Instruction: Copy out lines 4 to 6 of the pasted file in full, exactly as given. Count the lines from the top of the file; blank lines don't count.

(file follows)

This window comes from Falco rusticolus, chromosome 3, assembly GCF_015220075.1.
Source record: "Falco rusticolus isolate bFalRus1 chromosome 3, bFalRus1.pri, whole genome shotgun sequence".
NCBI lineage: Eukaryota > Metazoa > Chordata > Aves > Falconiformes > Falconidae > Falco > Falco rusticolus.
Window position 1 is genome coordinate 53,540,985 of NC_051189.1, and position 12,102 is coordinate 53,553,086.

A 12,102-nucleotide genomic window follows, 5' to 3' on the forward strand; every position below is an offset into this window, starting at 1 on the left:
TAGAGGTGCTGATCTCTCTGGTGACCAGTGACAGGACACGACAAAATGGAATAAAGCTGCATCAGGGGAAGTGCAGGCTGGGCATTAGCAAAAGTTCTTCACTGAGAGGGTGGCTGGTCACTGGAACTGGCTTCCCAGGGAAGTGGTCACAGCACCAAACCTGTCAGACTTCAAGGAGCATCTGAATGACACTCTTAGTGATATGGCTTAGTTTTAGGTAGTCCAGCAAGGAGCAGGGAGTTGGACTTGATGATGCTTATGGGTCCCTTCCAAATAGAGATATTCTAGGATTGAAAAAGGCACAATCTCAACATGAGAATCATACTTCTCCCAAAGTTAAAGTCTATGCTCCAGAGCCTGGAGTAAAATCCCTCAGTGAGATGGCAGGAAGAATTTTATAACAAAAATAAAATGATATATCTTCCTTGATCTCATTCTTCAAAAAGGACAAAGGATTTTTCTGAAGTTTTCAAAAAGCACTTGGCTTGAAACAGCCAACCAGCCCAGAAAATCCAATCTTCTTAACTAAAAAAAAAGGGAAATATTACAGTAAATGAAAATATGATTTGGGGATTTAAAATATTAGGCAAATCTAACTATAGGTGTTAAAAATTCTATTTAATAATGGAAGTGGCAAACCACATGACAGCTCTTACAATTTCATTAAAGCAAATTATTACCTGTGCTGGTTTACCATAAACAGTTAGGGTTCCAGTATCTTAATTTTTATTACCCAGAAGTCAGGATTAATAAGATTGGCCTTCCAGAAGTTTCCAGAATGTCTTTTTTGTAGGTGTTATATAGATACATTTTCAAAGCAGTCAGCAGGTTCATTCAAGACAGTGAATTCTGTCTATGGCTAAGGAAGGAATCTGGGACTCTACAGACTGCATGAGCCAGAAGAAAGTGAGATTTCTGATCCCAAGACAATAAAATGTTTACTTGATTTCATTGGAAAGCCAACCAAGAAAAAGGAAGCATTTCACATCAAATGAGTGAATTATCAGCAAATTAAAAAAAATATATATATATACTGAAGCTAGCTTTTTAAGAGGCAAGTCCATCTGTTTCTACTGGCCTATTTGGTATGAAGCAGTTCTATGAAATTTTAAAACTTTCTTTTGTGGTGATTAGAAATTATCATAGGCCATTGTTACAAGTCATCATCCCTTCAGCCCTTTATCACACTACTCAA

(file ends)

Window position 1 is genome coordinate 53,540,985 of NC_051189.1, and position 12,102 is coordinate 53,553,086.

A 12,102-nucleotide genomic window follows, 5' to 3' on the forward strand; every position below is an offset into this window, starting at 1 on the left:
TAGAGGTGCTGATCTCTCTGGTGACCAGTGACAGGACACGACAAAATGGAATAAAGCTGCATCAGGGGAAGTGCAGGCTGGGCATTAGCAAAAGTTCTTCACTGAGAGGGTGGCTGGTCACTGGAACTGGCTTCCCAGGGAAGTGGTCACAGCACCAAACCTGTCAGACTTCAAGGAGCATCTGAATGACACTCTTAGTGATATGGCTTAGTTTTAGGTAGTCCAGCAAGGAGCAGGGAGTTGGACTTGATGATGCTTATGGGTCCCTTCCAAATAGAGATATTCTAGGATTGAAAAAGGCACAATCTCAACATGAGAATCATACTTCTCCCAAAGTTAAAGTCTATGCTCCAGAGCCTGGAGTAAAATCCCTCAGTGAGATGGCAGGAAGAATTTTATAACAAAAATAAAATGATATATCTTCCTTGATCTCATTCTTCAAAAAGGACAAAGGATTTTTCTGAAGTTTTCAAAAAGCACTTGGCTTGAAACAGCCAACCAGCCCAGAAAATCCAATCTTCTTAACTAAAAAAAAAGGGAAATATTACAGTAAATGAAAATATGATTTGGGGATTTAAAATATTAGGCAAATCTAACTATAGGTGTTAAAAATTCTATTTAATAATGGAAGTGGCAAACCACATGACAGCTCTTACAATTTCATTAAAGCAAATTATTACCTGTGCTGGTTTACCATAAACAGTTAGGGTTCCAGTATCTTAATTTTTATTACCCAGAAGTCAGGATTAATAAGATTGGCCTTCCAGAAGTTTCCAGAATGTCTTTTTTGTAGGTGTTATATAGATACATTTTCAAAGCAGTCAGCAGGTTCATTCAAGACAGTGAATTCTGTCTATGGCTAAGGAAGGAATCTGGGACTCTACAGACTGCATGAGCCAGAAGAAAGTGAGATTTCTGATCCCAAGACAATAAAATGTTTACTTGATTTCATTGGAAAGCCAACCAAGAAAAAGGAAGCATTTCACATCAAATGAGTGAATTATCAGCAAATTAAAAAAAATATATATATATACTGAAGCTAGCTTTTTAAGAGGCAAGTCCATCTGTTTCTACTGGCCTATTTGGTATGAAGCAGTTCTATGAAATTTTAAAACTTTCTTTTGTGGTGATTAGAAATTATCATAGGCCATTGTTACAAGTCATCATCCCTTCAGCCCTTTATCACACTACTCAA